aIpharma, S.A. de C.V., Monterrey, Mexico
bMedical Department, Consumer Health Care, Sanofi, Ciudad de México, Mexico
Introduction and Objectives: Allergic rhinitis is a condition with high global prevalence most effectively treated with antihistamines and antileukotrienes. This study aimed to evaluate the bioequivalence of fexofenadine and montelukast in a fixed-dose combination tablet versus the components administered simultaneously.
Materials and Methods: An open, randomized, 2×2 crossover study was performed in 78 healthy volunteers. Fexofenadine–montelukast tablets containing 120 mg and 10 mg, respectively, were used as the test treatment, and 120 mg fexofenadine tablets and 10 mg montelukast tablets were used as the reference treatment. Concentrations of fexofenadine and montelukast in plasma were determined by protein precipitation and analysis by liquid chromatography/mass spectrometry or liquid chromatography tandem mass spectrometry.
Results: The 90% confidence intervals (CIs) obtained for fexofenadine were 87.612–102.144 for area under the curve of the plasma concentration after administration to the last concentration (AUC0-t), 88.471–102.282 for the AUC of the plasma concentration extrapolated to infinity (AUC0–∞), and 91.413–108.544 for the maximum plasma concentration (Cmax). For montelukast, they were 96.418–108.416 for AUC0-t, 93.273–106.642 for AUC0-∞ and 94.749–110.178 for Cmax. The ratio and CIs of the values subjected to logarithmic transformation for each parameter were within the range of acceptability of 80%–125%, demonstrating the bioequivalence of the combined fixed-dose tablet to the components administered separately at the same doses. No adverse events were recorded during the study.
Conclusions: This study has shown the bioequivalence of the combined fixed-dose tablet, which may be considered a new alternative for the treatment of allergic rhinitis.
Key words: fexofenadine, montelukast, bioequivalence, allergic rhinitis, antihistamine-antileukotriene, fixed-dose combination
*Corresponding author: Everardo Piñeyro-Garza. Ipharma, S.A. de C.V., Celaya 322, Mitras Centro, 64460 Monterrey, N.L., Mexico. Email address: email@example.com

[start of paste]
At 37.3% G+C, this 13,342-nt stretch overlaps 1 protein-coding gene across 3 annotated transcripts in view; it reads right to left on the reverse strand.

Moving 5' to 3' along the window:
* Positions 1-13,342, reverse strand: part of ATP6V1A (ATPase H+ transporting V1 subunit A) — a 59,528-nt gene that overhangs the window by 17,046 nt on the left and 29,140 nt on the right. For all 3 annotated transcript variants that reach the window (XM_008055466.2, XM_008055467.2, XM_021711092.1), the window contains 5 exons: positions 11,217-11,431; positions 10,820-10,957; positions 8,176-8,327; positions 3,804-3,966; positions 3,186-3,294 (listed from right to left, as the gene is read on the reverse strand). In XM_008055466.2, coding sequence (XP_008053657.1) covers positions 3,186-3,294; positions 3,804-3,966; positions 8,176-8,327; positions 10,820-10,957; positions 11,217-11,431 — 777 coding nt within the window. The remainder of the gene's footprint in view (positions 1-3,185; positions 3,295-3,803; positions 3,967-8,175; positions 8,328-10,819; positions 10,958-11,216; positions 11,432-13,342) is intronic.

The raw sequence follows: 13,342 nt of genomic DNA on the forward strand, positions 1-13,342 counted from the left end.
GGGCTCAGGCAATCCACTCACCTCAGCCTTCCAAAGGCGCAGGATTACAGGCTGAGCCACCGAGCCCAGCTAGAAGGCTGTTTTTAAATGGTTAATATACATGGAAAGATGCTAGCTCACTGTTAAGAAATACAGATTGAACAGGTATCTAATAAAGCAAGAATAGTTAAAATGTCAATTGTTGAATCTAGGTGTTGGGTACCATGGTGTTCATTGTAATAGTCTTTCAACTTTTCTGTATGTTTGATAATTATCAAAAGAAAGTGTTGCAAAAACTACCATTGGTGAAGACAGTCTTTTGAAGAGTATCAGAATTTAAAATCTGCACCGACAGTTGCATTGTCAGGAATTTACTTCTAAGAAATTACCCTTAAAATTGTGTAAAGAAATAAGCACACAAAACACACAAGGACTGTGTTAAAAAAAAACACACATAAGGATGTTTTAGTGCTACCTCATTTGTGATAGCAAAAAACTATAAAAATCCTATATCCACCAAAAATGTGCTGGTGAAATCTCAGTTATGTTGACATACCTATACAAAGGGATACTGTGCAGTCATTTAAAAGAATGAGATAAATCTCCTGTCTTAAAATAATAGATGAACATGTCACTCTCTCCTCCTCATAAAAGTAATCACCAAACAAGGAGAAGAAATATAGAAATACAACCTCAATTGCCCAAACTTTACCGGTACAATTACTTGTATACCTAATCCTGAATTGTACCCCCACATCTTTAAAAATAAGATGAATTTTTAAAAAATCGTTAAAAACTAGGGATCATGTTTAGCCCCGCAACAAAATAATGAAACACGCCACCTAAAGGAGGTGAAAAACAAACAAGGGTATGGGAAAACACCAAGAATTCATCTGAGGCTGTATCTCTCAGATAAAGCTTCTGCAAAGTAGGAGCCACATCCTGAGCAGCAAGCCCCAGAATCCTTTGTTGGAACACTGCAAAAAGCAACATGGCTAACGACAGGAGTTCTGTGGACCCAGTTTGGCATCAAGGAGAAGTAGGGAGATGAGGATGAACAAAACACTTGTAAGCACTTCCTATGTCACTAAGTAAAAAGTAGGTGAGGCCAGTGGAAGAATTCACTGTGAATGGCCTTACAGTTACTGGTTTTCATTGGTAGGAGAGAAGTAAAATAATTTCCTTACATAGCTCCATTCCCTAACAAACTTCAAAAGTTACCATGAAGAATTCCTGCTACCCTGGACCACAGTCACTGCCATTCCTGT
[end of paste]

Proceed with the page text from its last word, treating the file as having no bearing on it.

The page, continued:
Received 24 November 2020; Accepted 17 March 2021; Available online 1 July 2021
Copyright: Piñeyro-Garza E et al.
License: This open access article is licensed under Creative Commons Attribution 4.0 International (CC BY 4.0). http://creativecommons.org/licenses/by/4.0/
Allergic rhinitis, whether seasonal or perennial, is a condition with a high global prevalence that can affect between 10% and 30% of adults and up to 40% of children,1 thus generating an economic and social burden.
In the pathophysiology of allergic rhinitis, histamine and cysteinyl leukotrienes (CysLTs) increase vascular permeability and resistance to nasal flow, causing symptoms, such as rhinorrhea, nasal itching, and sneezing (among others), which are associated with an increased risk of nasal congestion and reductions in quality of life and productivity.2–4
The Allergic Rhinitis and its Impact on Asthma Guidelines (ARIA) recommend managing allergic rhinitis with various treatments, including second-generation antihistamines (histamine type 1, H1) and leukotriene receptor antagonists.3,4
Fexofenadine, the active metabolite of terfenadine, is a selective antagonist of the H1 receptor that does not cross the blood–brain barrier and has anti-inflammatory properties. It is rapidly absorbed with a long-lasting effect and can therefore be administered once daily for the treatment of allergic rhinitis.5,6
Montelukast is an antagonist of the CysLT type 1 receptor, and its anti-inflammatory effect is exploited to treat seasonal and perennial allergic rhinitis.4
Antihistamines and antileukotrienes are frequently used in combination for the treatment of allergic rhinitis because histamine and CysLTs have different roles in the pathophysiology of allergic rhinitis, and antihistamine-antileukotriene therapy has been shown to be more effective than monotherapy due to simultaneous blockade of two mediators with complementary effects, thereby effectively reducing symptoms.2,7,8 In addition, therapeutic adherence is an important factor in the optimal management of allergic rhinitis, and administration of a fixed-dose combination of an antihistamine with an antileukotriene can improve this condition.3
The addition of montelukast to treatment with H1 antihistamines has been assessed in multiple clinical trials, demonstrating additional advantages compared with monotherapies.2,9,10 In particular, the fixed-dose combination of fexofenadine with montelukast has been used to treat allergic rhinitis and has demonstrated efficacy and safety.7,8,11